Simplification VS Customization. What Works When?

This is a decision that almost all HR practitioners irrespective of level, geography and business segment struggle with. The reason for the struggle is the fact that while it should be a business decision, if it is not done with a well-strategized and thought out approach, it can seem like a judgment call. Avoiding the concerns that might arise if this is not a data-based or parameter-evaluated decision is absolutely critical. Therefore, as an HR practitioner, the primary role is to first identify what are the basis for deciding or suggesting that a particular process should be simplified or customized.

Below are some broad parameters that one can use for the identification process. There can be many more factors added based on the organizational context and the people processes that are present within it.

Current phase of the process Is the process well-established in the organization or just initiated?
Cross-geography application Is the process applied widely across geographies or is more specific to some countries of operations only?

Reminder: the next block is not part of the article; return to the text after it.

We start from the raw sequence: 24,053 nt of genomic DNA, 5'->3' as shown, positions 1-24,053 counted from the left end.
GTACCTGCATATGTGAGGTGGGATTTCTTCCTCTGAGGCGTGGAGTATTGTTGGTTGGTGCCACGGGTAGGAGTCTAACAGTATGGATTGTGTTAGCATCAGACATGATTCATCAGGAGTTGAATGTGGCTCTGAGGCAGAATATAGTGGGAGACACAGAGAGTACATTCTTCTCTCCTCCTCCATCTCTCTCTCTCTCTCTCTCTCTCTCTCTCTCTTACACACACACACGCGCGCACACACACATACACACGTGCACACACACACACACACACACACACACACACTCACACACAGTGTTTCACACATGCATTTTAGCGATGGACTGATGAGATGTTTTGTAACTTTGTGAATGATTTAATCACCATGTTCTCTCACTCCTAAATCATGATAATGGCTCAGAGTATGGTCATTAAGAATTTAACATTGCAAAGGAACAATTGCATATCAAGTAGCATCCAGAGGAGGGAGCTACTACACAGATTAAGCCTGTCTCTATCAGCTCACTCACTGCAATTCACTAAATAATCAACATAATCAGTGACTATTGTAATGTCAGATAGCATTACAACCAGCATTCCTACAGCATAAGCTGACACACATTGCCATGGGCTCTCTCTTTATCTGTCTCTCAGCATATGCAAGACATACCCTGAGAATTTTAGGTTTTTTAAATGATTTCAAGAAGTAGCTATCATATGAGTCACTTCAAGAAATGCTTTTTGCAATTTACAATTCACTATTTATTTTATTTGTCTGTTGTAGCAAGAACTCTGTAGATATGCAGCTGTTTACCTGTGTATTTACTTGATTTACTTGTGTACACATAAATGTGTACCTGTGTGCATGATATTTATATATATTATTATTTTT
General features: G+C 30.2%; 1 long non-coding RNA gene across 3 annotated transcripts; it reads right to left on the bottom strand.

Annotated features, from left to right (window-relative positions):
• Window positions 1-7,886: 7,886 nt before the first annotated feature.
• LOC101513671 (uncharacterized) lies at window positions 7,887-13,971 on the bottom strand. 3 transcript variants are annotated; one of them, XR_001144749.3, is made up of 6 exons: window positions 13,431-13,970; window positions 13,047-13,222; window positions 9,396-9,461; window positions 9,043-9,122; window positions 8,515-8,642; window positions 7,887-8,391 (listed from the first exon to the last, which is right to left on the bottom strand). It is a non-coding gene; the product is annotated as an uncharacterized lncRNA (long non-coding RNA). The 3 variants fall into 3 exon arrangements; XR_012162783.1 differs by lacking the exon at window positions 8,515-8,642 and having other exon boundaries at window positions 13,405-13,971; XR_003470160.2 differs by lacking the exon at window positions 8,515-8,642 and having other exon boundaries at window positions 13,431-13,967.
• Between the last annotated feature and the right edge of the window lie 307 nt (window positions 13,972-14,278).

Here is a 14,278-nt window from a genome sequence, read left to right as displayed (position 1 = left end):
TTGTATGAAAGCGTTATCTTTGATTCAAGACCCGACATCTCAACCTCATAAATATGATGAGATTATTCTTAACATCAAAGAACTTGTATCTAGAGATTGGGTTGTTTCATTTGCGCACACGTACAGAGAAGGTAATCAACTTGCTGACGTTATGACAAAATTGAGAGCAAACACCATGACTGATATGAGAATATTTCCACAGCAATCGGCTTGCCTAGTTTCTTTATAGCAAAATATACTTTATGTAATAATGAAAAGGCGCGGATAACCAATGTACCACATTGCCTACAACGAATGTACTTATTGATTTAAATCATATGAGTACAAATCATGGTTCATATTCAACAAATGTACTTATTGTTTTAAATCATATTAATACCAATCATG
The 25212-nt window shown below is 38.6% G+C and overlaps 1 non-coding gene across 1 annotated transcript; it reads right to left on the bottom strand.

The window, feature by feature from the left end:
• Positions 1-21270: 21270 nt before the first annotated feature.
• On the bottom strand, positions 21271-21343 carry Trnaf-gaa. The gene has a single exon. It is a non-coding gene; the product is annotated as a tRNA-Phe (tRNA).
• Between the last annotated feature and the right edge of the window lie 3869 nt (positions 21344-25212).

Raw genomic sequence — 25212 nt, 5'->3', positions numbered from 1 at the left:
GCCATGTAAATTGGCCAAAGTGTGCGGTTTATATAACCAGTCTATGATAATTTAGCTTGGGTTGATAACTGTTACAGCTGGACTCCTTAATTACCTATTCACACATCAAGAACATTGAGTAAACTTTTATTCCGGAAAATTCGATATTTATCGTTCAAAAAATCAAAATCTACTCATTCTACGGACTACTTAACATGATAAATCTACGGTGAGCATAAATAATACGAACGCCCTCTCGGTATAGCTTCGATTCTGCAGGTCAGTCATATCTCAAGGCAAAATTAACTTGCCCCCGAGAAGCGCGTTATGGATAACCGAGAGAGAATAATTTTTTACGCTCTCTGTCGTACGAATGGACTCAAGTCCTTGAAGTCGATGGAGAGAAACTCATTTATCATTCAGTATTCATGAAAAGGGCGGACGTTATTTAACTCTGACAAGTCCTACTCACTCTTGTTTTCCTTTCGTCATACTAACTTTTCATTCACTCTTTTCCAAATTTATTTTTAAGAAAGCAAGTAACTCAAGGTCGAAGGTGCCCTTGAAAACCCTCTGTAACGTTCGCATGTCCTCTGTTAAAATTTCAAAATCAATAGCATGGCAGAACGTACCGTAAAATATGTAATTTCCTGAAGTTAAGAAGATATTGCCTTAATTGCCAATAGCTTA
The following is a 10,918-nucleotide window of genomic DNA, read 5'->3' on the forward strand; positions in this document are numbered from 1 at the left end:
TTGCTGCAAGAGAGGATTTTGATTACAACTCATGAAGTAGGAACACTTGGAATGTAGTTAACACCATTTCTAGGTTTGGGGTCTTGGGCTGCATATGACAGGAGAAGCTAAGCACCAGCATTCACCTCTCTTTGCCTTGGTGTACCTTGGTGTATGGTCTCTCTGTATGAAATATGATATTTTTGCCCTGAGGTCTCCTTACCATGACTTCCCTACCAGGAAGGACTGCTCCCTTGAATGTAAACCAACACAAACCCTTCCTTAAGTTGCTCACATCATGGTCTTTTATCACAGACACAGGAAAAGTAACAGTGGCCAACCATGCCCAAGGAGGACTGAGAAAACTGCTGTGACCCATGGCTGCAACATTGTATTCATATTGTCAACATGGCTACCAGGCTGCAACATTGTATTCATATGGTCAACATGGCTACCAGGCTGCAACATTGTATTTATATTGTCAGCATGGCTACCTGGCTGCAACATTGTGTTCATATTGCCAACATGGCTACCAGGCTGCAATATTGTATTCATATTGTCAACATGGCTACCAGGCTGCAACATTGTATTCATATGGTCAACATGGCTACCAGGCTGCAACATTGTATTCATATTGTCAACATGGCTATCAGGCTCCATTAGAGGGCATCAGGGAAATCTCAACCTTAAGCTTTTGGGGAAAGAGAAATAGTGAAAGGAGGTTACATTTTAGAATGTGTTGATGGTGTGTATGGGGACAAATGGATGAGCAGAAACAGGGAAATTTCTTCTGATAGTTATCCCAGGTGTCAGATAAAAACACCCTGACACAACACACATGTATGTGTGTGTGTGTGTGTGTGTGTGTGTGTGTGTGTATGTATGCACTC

Extent of impact Which segments of employees are impacted and how many of them?
Time and perceived benefit What is the time-frame to simplify or customize the process and the perceived benefits of both scenarios?


To give a better idea, here are some examples of processes where the parameters can be applied to get some insights. The Talent Acquisition process is usually the first step to the Talent Lifecycle in any organization. If the HR team wanted to evaluate whether it is better to simplify or customize one will need to analyze whether the overall process is well-established or in initial stages, whether the same process is currently being used across geographies or different ones in different countries, how many employees are covered within this process, how much time will it take to carry out either a simplification or a customization of the same, along with a feasibility assessment comprising of a cost-benefit analysis.

At some stage this will also need the overall process to be broken down into key sub-processes and all those assessed as well in order to take a well-assessed decision.

Another example of a process would be the Performance Management one. If the same parameters are used to conduct a base line evaluation first then we will be checking essentially for the maturity level of the process within the organization, the spread of the process and therefore its impact on various employee segments, and the time as well as benefits of simplifying the current process or making it customized.